You should estimate whether qualitative research fits your research question or not. That’s a very important point in learning how to write a qualitative research. Qualitative methods are extremely useful especially when a question can’t be answered by a banal no or yes hypothesis. You can also use this type of research to answer «what»; and «how»; questions. Your budgetary decisions will benefit from qualitative research too.

For instance, you are eager to determine the very meaning of teachers’ work to second career tutors. Apparently, the answer to this question can’t be reduced to just yes or no. On the contrary, it’s going to be a single overarching answer. That’s where your qualitative research comes in handy.

Determine your ideal sampling size. Though qualitative research methods aren’t so dependent on large samples as quantitative ones, but nevertheless, can still provide important findings and insights.

You should take into account the possible outcomes. Since qualitative methodologies are quite broad, there’s almost always a possibility that some useful information will come out of this research. In this regard, it has nothing common with a quantitative experiment, where an unproven hypothesis normally means that huge amounts of time have been wasted.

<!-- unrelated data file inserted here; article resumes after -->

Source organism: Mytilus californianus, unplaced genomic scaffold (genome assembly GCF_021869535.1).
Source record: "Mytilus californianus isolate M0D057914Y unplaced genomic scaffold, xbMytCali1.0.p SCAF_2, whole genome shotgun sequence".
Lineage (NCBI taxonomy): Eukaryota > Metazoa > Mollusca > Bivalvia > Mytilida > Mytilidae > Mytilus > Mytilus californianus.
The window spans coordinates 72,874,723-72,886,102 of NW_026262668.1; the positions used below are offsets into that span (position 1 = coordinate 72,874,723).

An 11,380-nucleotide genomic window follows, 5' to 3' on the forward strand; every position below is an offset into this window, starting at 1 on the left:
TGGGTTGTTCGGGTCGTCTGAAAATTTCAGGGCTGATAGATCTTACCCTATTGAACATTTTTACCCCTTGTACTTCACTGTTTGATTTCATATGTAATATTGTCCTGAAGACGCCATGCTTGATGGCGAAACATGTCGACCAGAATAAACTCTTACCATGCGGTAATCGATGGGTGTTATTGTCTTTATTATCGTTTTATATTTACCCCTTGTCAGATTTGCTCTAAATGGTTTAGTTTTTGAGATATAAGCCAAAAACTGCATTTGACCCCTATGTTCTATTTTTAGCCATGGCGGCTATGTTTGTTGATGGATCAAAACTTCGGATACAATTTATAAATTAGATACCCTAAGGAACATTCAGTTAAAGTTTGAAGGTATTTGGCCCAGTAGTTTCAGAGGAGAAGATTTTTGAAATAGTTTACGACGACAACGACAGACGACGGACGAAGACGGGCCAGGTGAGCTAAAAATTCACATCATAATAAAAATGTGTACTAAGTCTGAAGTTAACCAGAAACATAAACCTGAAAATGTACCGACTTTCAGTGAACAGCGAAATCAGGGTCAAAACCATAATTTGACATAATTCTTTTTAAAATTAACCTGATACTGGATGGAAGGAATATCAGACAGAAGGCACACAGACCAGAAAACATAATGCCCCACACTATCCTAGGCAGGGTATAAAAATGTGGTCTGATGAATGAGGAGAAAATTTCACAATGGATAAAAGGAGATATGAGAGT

By the way, in terms of budget, qualitative research is surprisingly cheap. For instance, it’s much easier and cost-effective to gather a relatively small number of people for an interview than to buy a specialized computer program or hire appropriate statisticians.

You can hardly learn how to write a qualitative research, without picking up a worthy qualitative research methodology. In terms of experimental techniques, qualitative research is very flexible, so you can choose anything from that list suiting your particular research needs.

  • Phenomenology: It’s the study dealing with the subjective experiences of others. The given method explores the world through another person’s eyes by discovering how he interprets his experience.
  • Action research: It mainly focuses on solving an immediate problem. The method also suggests broad cooperation with others to tackle this particular problem or address other issues.
  • Ethnography: It’s the study of human interaction as well as communities via observation and direct participation within the community you’re going to study. In fact, ethnographic research descends from the discipline of cultural and social anthropology. Now the method is getting more widespread.